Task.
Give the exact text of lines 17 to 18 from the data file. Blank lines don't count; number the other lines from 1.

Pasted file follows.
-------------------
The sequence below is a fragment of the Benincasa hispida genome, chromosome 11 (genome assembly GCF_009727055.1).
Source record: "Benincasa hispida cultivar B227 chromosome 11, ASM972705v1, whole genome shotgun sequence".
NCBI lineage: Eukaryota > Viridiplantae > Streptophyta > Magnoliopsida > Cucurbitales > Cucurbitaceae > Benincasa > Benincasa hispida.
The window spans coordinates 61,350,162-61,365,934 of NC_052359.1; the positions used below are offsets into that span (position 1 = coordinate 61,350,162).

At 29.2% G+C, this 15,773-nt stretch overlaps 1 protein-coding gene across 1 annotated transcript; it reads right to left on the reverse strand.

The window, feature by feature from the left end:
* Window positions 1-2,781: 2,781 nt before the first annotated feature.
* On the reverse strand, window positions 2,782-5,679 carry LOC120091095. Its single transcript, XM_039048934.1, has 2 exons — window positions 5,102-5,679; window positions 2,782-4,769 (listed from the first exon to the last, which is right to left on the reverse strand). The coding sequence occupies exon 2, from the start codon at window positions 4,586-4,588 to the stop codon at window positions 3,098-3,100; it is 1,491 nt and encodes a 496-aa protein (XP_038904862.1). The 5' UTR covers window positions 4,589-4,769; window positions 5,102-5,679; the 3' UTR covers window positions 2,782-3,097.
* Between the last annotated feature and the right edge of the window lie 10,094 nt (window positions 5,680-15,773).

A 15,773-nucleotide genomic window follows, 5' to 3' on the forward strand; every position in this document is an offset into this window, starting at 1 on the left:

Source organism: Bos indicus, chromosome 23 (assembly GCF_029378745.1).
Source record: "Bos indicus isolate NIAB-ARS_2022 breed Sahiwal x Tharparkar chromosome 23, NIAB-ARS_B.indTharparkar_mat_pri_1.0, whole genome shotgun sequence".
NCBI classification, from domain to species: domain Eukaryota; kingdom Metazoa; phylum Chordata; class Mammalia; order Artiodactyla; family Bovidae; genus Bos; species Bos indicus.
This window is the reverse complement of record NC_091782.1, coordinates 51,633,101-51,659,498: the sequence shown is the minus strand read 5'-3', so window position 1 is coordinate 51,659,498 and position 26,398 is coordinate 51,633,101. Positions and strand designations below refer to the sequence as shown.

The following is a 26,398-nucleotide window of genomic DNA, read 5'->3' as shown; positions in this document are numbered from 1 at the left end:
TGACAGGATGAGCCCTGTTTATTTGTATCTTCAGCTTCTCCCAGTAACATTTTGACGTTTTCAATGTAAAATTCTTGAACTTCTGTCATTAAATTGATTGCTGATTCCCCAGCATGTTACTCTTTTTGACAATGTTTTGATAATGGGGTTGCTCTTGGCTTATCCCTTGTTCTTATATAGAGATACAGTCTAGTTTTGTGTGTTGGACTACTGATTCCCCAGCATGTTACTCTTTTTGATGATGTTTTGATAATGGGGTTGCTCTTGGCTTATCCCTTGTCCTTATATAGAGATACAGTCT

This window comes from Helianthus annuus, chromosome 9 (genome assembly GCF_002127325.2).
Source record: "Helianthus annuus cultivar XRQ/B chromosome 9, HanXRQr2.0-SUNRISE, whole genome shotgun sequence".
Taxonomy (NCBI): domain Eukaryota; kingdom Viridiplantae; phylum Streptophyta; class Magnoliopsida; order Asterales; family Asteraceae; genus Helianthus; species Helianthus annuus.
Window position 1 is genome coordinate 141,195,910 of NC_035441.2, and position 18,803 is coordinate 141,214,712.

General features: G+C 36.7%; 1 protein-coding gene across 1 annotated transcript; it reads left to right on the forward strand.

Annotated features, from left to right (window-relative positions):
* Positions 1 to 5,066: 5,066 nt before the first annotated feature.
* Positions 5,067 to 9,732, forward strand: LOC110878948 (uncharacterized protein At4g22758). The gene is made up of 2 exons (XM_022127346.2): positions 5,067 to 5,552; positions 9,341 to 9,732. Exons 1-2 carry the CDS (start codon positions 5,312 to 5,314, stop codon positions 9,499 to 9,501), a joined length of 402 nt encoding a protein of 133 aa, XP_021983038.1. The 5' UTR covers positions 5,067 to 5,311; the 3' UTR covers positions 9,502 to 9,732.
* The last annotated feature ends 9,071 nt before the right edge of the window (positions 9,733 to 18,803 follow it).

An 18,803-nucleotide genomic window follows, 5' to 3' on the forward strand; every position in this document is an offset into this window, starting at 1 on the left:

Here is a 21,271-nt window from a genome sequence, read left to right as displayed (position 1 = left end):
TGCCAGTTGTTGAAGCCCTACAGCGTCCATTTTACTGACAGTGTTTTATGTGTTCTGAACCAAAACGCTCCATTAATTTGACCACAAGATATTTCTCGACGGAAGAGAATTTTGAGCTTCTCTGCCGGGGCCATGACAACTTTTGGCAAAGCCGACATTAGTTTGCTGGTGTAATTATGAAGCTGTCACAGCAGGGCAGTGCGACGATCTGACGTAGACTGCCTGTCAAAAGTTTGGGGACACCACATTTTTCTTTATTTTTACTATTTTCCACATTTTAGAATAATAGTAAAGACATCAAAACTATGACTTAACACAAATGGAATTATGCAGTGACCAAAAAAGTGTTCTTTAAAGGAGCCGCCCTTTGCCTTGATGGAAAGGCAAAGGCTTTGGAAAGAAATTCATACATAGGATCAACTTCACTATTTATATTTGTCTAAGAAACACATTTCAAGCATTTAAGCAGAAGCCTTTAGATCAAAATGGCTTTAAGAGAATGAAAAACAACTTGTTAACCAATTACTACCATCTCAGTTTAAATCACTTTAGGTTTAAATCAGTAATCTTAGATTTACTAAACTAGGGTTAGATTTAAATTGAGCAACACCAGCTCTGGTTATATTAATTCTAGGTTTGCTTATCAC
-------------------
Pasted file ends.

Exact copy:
This window comes from Helianthus annuus, chromosome 9 (genome assembly GCF_002127325.2).
Source record: "Helianthus annuus cultivar XRQ/B chromosome 9, HanXRQr2.0-SUNRISE, whole genome shotgun sequence".